MORE than 1,500 victims of crime in Greater Manchester in the last three years have communicated with their offender, with 72 per cent saying it directly helped them to cope and/or recover from the offence. 80 per cent of offenders taking part also said the process increased their motivation not to reoffend.
In June 2019, Remedi - commissioned by Greater Manchester Combined Authority - launched the Greater Manchester Restorative Justice Service to help victims of crime cope and recover from their experiences and to help offenders to take responsibility for their actions and make amends.
Restorative justice brings those harmed by crime or conflict and those responsible together into communication, enabling everyone affected to play a part in repairing the harm and finding a positive way forward. This can either be directly, with the victim and offender meeting face to face, or indirectly through exchanging letters.
It gives victims the chance to tell offenders how their crime has affected them and the offender the opportunity to understand the impact that their crime(s) have had on the victim, apologise, and aid rehabilitation.
To mark International Restorative Justice Week from 20-26 November 2022, Remedi’s Greater Manchester adult and youth teams held an event to showcase and raise awareness of their work.
Since the service’s launch in June 2019, Greater Manchester’s Restorative Justice Service has taken 2,282 referrals and has helped arrange for 1,505 interventions between victims and offenders (166 direct meetings and 1,339 instances of indirect communication).
Feedback from both victims and offenders taking part in the Greater Manchester Restorative Justice Programme between April and September this year has shown:
- 80% of offenders said it directly increased their understanding of the impacts of their offence.
- 80% of offenders said it directly increased their motivation to not re-offend.
- 77% of victims said it improved their satisfaction with the criminal justice system.
- 49% of victims said it directly improved their health and wellbeing.
- 62% of victims said it directly improved their feelings of safety.
- 72% of victims said it directly helped them to cope and/or recover from the offence.
Bev Hughes, Deputy Mayor for Policing, Crime, Criminal Justice and Fire, said: “Restorative justice is such an important part of creating safer communities. This forward-thinking approach allows victims to explain to the offender the impact the crime committed against them has had on their life.
“The data gathered since we commissioned Remedi in June 2019 to deliver this service in Greater Manchester shows the impact already being made. Not only have 72 per cent of victims taking part told us restorative justice directly helped them to cope and/or recover from the offence, 80 per cent of the offenders also told us it increased their motivation to not reoffend afterwards.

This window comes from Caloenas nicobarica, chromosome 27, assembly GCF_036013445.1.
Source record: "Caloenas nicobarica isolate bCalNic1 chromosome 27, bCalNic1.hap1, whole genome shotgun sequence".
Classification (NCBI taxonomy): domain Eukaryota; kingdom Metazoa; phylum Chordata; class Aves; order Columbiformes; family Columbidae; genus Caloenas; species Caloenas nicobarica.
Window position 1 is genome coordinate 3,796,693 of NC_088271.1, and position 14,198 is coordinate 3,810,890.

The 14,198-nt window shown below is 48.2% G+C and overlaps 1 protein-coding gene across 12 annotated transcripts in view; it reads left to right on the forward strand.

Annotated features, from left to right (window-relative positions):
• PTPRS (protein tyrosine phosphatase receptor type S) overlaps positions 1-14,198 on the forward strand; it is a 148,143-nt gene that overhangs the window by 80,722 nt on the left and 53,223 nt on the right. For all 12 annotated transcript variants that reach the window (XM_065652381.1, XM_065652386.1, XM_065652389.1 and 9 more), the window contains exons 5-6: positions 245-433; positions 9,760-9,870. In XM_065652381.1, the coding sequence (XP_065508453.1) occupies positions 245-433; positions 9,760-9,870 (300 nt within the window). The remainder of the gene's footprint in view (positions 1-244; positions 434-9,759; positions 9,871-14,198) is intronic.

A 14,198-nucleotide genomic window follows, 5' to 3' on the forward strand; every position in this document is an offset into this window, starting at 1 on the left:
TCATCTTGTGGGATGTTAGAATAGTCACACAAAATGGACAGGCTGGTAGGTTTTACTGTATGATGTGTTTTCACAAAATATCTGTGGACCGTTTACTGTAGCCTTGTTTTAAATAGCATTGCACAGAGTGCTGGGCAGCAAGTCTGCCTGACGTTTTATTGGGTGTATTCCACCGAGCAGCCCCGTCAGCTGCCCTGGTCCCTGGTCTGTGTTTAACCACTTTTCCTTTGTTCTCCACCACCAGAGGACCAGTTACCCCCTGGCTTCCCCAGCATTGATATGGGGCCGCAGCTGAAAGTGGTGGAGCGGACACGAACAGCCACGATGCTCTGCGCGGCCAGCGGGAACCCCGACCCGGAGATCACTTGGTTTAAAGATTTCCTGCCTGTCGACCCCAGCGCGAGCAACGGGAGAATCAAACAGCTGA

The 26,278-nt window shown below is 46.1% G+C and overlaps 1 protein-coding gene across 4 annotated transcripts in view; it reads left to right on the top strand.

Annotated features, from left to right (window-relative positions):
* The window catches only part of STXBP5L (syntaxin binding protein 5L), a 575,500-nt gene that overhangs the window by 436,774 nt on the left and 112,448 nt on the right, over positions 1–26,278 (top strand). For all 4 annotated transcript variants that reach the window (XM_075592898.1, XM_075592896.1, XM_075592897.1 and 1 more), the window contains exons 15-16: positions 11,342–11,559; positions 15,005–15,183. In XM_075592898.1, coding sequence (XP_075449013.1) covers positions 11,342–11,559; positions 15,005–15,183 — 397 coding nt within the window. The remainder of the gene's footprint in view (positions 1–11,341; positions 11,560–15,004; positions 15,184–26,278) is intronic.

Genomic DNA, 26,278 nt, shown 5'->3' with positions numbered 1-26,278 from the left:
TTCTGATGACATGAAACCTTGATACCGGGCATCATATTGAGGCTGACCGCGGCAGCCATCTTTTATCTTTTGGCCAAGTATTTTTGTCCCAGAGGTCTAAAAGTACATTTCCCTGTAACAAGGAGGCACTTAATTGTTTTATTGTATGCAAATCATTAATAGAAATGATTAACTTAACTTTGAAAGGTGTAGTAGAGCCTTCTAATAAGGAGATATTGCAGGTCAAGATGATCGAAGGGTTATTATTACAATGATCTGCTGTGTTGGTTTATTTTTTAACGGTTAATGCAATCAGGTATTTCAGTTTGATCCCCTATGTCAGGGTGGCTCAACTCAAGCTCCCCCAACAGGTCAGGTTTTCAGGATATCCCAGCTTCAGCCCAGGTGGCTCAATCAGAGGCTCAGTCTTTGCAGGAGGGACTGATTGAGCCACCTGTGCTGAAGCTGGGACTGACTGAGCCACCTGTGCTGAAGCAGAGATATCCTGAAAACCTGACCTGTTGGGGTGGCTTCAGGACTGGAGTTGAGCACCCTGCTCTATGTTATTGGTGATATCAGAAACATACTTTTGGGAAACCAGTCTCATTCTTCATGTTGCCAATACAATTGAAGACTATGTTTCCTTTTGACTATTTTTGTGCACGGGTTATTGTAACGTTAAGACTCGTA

“Remedi have brought a lot of expertise and knowledge to the service and have adapted their approach to fit the needs of Greater Manchester. Their extensive training and support package has had a significant impact of staff capability, self-esteem and mental wellbeing, meaning that the quality of service being delivered is of a very high standard.”
One example of a case which was referred to the Greater Manchester Restorative Justice Service is an armed bank robbery in Manchester City Centre which involved the use of a knife. A woman was sentenced to 6 years for the offence - serving five years and two months in prison and the remaining ten months on licence in the community.
There were three victims involved who were bank staff, with two agreeing to engage with Restorative Justice. One wanted to have a direct conversation with the offender and the other wished to receive a letter from them. The victims’ motivations for engaging were for the offender’s benefit.
GMRJS arranged a phone call between the victim who had agreed to direct communication and the offender, with the offender’s probation officer and two Restorative Justice Practitioners also on the call.
The offender said: “I really am so sorry. It's not right the impact a person can have on someone else. There are no excuses for what I did. I was nothing personal - it was only ever about the money.”
The offender went on to explain that drugs were a key factor in her offending behaviour: “I was addicted, I was dependent for stress and anxiety and this was a coping mechanism. It was my choice and my decision. There are no excuses.” She went onto talk about the rehabilitation work she has completed since the offence.
The victim responded to say: “I accept your apology. It's amazing all the work that you've done - you should be proud of yourself. I realise that this offence has changed your life.
I forgive you, and I know that my colleagues in the bank would forgive you too. I can tell that you're sorry. I now need you to forgive yourself so you can move forwards.”
Bev Hughes added: “This approach is all about making the justice system about people. I have met with and listened to victims who have been through a Restorative Justice process and listened to the positive impact that the process has had. Victims spoke particularly around the impact that the service had had on their physical and mental health, their outlook and attitudes and the importance of feeling as though they have a voice.
“There is clear evidence that the service allows a unique and different opportunity for victims to cope with and recover from their experiences that is not available through either the criminal justice system or other support services. I’m really pleased to see the impact the GMRJS is already having in Greater Manchester and it’s important we build on this to continue to change the lives of those impacted by crime and to support offenders into a life away from crime in the future.”
Article Published: 24/11/2022 15:48 PM